We have seen over 200,000 jobs created in the last three years, record numbers of highly-skilled graduates, and major growth in new and emerging hi-tech sectors like the software services sector.Steven Joyce
Economic Development Minister Steven Joyce says the Budget 2016 contains the “single biggest investment in science and innovation in a long time”.
A package of $761.4 million is geared towards an “Innovative New Zealand”.
Innovative New Zealand focuses on growing our science system, producing the 21st century skills New Zealand needs, and encouraging innovation and industry investment in regional New Zealand, says Joyce at the annual Grant Thornton post-Budget forum.
The investment is broken down into:
- $410.5 million for science and innovation, taking the Government’s annual science investment to $1.6 billion by 2020.
- $256.5 million for more tertiary education and apprenticeship programmes, particularly in the areas of science, engineering and agriculture.
- $94.4 million to support regional economic development with initiatives to unlock business opportunities and benefit regional communities.
“We have been making very good progress as a country since the Global Financial Crisis. We have been the world’s seventh fastest growing developed economy over the past five years,” says Joyce.
“We have seen over 200,000 jobs created in the last three years, record numbers of highly-skilled graduates, and major growth in new and emerging hi-tech sectors like the software services sector.
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“Now we need to continue that momentum. This package of initiatives will build on the progress we are making and strengthen the diversification that is occurring across the New Zealand economy.”
He notes while there has been a decline in dairy exports in the previous year, overall exports are up by $2 billion, from $67 billion to $69 billion.
“Diversification is happening in front of our eyes,” he says, referring to the continuous growth of industries like tourism, international education, food export (beef and wine) and ICT software as a service.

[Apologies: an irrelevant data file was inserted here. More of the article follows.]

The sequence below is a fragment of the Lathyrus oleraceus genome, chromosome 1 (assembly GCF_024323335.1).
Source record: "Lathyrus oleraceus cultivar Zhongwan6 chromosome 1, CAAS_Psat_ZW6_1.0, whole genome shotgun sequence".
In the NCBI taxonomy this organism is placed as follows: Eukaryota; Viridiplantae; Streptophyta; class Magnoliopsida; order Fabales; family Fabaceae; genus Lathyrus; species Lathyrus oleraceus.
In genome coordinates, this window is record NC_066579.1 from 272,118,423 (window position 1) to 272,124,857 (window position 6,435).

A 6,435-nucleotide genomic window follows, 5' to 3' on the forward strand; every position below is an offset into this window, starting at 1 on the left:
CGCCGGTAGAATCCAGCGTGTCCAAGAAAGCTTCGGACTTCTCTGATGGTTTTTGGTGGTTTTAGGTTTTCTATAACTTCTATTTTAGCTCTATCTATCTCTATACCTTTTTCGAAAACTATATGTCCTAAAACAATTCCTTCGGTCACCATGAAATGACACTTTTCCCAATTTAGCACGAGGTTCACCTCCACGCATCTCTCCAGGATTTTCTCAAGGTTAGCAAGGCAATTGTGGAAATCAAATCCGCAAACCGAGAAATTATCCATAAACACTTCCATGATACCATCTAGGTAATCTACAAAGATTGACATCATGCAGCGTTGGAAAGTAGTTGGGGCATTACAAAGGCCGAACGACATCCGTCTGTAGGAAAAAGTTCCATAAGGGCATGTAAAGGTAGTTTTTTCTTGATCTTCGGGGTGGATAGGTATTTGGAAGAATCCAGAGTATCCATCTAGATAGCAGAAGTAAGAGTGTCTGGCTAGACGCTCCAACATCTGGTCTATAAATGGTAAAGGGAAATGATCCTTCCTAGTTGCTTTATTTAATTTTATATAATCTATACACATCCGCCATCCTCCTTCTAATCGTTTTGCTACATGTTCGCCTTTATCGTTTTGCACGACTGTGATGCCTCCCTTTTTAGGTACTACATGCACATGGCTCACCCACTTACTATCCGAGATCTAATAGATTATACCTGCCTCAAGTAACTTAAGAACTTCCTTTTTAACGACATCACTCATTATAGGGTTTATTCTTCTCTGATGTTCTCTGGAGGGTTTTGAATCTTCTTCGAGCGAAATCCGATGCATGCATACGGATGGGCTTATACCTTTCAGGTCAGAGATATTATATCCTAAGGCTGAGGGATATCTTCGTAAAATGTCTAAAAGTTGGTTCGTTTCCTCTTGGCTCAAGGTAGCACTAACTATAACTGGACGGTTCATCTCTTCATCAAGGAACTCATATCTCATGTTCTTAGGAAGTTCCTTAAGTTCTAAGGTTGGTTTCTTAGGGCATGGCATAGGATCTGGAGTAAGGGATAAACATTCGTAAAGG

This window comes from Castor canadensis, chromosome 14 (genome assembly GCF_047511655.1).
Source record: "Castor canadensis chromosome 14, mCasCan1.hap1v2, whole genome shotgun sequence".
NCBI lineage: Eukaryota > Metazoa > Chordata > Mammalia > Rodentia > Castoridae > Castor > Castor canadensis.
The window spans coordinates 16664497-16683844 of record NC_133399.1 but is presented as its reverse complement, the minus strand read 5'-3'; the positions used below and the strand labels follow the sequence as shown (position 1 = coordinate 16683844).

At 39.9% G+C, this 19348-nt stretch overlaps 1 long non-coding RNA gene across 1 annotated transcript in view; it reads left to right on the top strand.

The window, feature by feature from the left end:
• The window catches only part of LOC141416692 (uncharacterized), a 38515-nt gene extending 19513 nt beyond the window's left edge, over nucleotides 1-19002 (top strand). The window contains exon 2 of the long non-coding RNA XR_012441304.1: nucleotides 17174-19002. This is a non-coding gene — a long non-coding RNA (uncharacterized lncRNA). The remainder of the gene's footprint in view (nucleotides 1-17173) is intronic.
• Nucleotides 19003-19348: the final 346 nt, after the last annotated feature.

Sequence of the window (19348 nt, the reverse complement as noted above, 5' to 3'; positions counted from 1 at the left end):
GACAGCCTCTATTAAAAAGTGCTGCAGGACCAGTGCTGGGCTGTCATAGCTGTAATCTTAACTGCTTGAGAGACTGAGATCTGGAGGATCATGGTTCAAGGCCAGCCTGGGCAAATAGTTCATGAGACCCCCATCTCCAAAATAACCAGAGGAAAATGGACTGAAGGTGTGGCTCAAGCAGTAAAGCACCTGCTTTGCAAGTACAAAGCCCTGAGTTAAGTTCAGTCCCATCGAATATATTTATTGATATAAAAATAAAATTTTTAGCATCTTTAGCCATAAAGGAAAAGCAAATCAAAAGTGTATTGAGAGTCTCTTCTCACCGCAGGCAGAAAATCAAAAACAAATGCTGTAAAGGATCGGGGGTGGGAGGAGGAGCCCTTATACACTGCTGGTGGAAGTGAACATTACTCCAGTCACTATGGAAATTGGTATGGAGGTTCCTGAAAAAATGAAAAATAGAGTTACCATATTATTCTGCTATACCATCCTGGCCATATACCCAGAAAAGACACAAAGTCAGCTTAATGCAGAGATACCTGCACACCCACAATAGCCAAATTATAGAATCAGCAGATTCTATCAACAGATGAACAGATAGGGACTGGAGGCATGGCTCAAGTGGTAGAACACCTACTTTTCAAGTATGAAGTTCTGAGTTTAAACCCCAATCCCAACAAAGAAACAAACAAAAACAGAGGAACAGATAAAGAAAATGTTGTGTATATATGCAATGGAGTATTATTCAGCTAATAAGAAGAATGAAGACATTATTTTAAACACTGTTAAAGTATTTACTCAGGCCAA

His speech also touched on the social investment side of the budget, explaining the approach of “throwing money into the problem” where investment has significant impact.
He explains how this “cross sector approach” using data is applied in education.
Rather than funding schools by decile, the government is matching data from the Ministry of Social Development with the Department of Education and paying according to the number of kids they have that come from benefit dependent households.
There are 100,000 children in the target group who are spending significant time in a benefit dependent household. There will be increased focus on these students most at risk and their outcomes, he states.
The same data driven approach is applied to other areas of public services. For instance, $200 million are allotted for reform of services for vulnerable children and young people; and $50 million will be used to reduce barriers to employment including for people with complex health conditions.
James Mansell, NZ Data Alliance: Why are we not systematically aggregating data to force (and support) the government to see the full picture to make better social investment decisions?
The investment approach on the social side is a revolutionary way of delivering government services.Nick Tuffley, ASB
Game changing approach
“The investment approach on the social side is a revolutionary way of delivering government services,” says ASB chief economist Nick Tuffley, another speaker at the post-Budget forum. “It is a game-changing approach to effective policy outcomes.”
“Although it has some critics, we think the logic of the social investment approach is pretty compelling,” notes KPMG in its comments on Budget2016.
“Effective social intervention is not only good for the people it’s helping – it’s also good for the Government’s books and a more prosperous New Zealand overall.”
KPMG says the social investment approach is also likely to survive the current Government in some form “given that the idea of using data and analysis to inform evidence-based spending decisions is hard to argue with.”
“This is reinforced by the fiscal benefits – reducing future social spending gives future governments more discretion over where government expenditure is applied,” the report states.
Ministry of Social Development wields analytics to cut welfare costs
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